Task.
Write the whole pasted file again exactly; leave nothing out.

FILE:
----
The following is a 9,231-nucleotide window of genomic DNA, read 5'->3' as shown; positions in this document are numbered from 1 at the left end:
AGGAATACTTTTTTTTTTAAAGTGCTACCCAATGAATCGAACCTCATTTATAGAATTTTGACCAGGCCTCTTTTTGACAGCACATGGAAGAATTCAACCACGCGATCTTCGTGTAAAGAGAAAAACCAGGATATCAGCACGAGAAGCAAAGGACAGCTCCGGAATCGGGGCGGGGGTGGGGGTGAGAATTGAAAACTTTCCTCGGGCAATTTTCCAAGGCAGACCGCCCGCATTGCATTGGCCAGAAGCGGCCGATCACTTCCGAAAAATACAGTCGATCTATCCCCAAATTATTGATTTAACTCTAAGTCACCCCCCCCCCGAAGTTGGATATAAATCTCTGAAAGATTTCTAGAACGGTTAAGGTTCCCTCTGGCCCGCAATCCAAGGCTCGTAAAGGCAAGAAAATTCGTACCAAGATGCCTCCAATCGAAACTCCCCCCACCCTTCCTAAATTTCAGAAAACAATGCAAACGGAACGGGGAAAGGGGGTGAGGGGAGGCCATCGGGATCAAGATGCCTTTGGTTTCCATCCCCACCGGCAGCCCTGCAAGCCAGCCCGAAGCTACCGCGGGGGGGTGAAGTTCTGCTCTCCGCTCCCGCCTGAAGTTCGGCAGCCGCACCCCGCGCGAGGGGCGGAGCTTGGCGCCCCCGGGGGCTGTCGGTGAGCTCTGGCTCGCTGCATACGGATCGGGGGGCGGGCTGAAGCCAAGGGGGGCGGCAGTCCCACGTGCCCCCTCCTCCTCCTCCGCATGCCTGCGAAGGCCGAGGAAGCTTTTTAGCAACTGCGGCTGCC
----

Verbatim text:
The following is a 9,231-nucleotide window of genomic DNA, read 5'->3' as shown; positions in this document are numbered from 1 at the left end:
AGGAATACTTTTTTTTTTAAAGTGCTACCCAATGAATCGAACCTCATTTATAGAATTTTGACCAGGCCTCTTTTTGACAGCACATGGAAGAATTCAACCACGCGATCTTCGTGTAAAGAGAAAAACCAGGATATCAGCACGAGAAGCAAAGGACAGCTCCGGAATCGGGGCGGGGGTGGGGGTGAGAATTGAAAACTTTCCTCGGGCAATTTTCCAAGGCAGACCGCCCGCATTGCATTGGCCAGAAGCGGCCGATCACTTCCGAAAAATACAGTCGATCTATCCCCAAATTATTGATTTAACTCTAAGTCACCCCCCCCCCGAAGTTGGATATAAATCTCTGAAAGATTTCTAGAACGGTTAAGGTTCCCTCTGGCCCGCAATCCAAGGCTCGTAAAGGCAAGAAAATTCGTACCAAGATGCCTCCAATCGAAACTCCCCCCACCCTTCCTAAATTTCAGAAAACAATGCAAACGGAACGGGGAAAGGGGGTGAGGGGAGGCCATCGGGATCAAGATGCCTTTGGTTTCCATCCCCACCGGCAGCCCTGCAAGCCAGCCCGAAGCTACCGCGGGGGGGTGAAGTTCTGCTCTCCGCTCCCGCCTGAAGTTCGGCAGCCGCACCCCGCGCGAGGGGCGGAGCTTGGCGCCCCCGGGGGCTGTCGGTGAGCTCTGGCTCGCTGCATACGGATCGGGGGGCGGGCTGAAGCCAAGGGGGGCGGCAGTCCCACGTGCCCCCTCCTCCTCCTCCGCATGCCTGCGAAGGCCGAGGAAGCTTTTTAGCAACTGCGGCTGCC